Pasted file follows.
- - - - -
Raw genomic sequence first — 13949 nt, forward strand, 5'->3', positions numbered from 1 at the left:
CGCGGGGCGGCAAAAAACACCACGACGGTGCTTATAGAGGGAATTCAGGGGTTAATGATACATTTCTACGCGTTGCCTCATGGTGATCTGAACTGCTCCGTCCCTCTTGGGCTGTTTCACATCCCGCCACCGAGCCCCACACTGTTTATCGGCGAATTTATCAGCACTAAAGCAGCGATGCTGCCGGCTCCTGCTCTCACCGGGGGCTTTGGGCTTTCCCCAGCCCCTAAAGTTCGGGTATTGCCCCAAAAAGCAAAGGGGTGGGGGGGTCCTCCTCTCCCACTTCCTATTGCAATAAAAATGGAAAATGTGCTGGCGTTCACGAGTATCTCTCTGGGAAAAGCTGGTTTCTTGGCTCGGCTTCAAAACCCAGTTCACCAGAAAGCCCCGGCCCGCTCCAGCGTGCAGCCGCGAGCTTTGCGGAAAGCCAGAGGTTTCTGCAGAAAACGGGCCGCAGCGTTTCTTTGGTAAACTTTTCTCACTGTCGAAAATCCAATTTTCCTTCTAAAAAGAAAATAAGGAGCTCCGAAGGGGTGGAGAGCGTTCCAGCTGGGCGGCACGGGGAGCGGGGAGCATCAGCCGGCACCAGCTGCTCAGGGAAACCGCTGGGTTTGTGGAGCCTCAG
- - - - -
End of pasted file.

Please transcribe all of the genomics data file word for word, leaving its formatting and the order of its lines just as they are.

Raw genomic sequence first — 13949 nt, forward strand, 5'->3', positions numbered from 1 at the left:
CGCGGGGCGGCAAAAAACACCACGACGGTGCTTATAGAGGGAATTCAGGGGTTAATGATACATTTCTACGCGTTGCCTCATGGTGATCTGAACTGCTCCGTCCCTCTTGGGCTGTTTCACATCCCGCCACCGAGCCCCACACTGTTTATCGGCGAATTTATCAGCACTAAAGCAGCGATGCTGCCGGCTCCTGCTCTCACCGGGGGCTTTGGGCTTTCCCCAGCCCCTAAAGTTCGGGTATTGCCCCAAAAAGCAAAGGGGTGGGGGGGTCCTCCTCTCCCACTTCCTATTGCAATAAAAATGGAAAATGTGCTGGCGTTCACGAGTATCTCTCTGGGAAAAGCTGGTTTCTTGGCTCGGCTTCAAAACCCAGTTCACCAGAAAGCCCCGGCCCGCTCCAGCGTGCAGCCGCGAGCTTTGCGGAAAGCCAGAGGTTTCTGCAGAAAACGGGCCGCAGCGTTTCTTTGGTAAACTTTTCTCACTGTCGAAAATCCAATTTTCCTTCTAAAAAGAAAATAAGGAGCTCCGAAGGGGTGGAGAGCGTTCCAGCTGGGCGGCACGGGGAGCGGGGAGCATCAGCCGGCACCAGCTGCTCAGGGAAACCGCTGGGTTTGTGGAGCCTCAG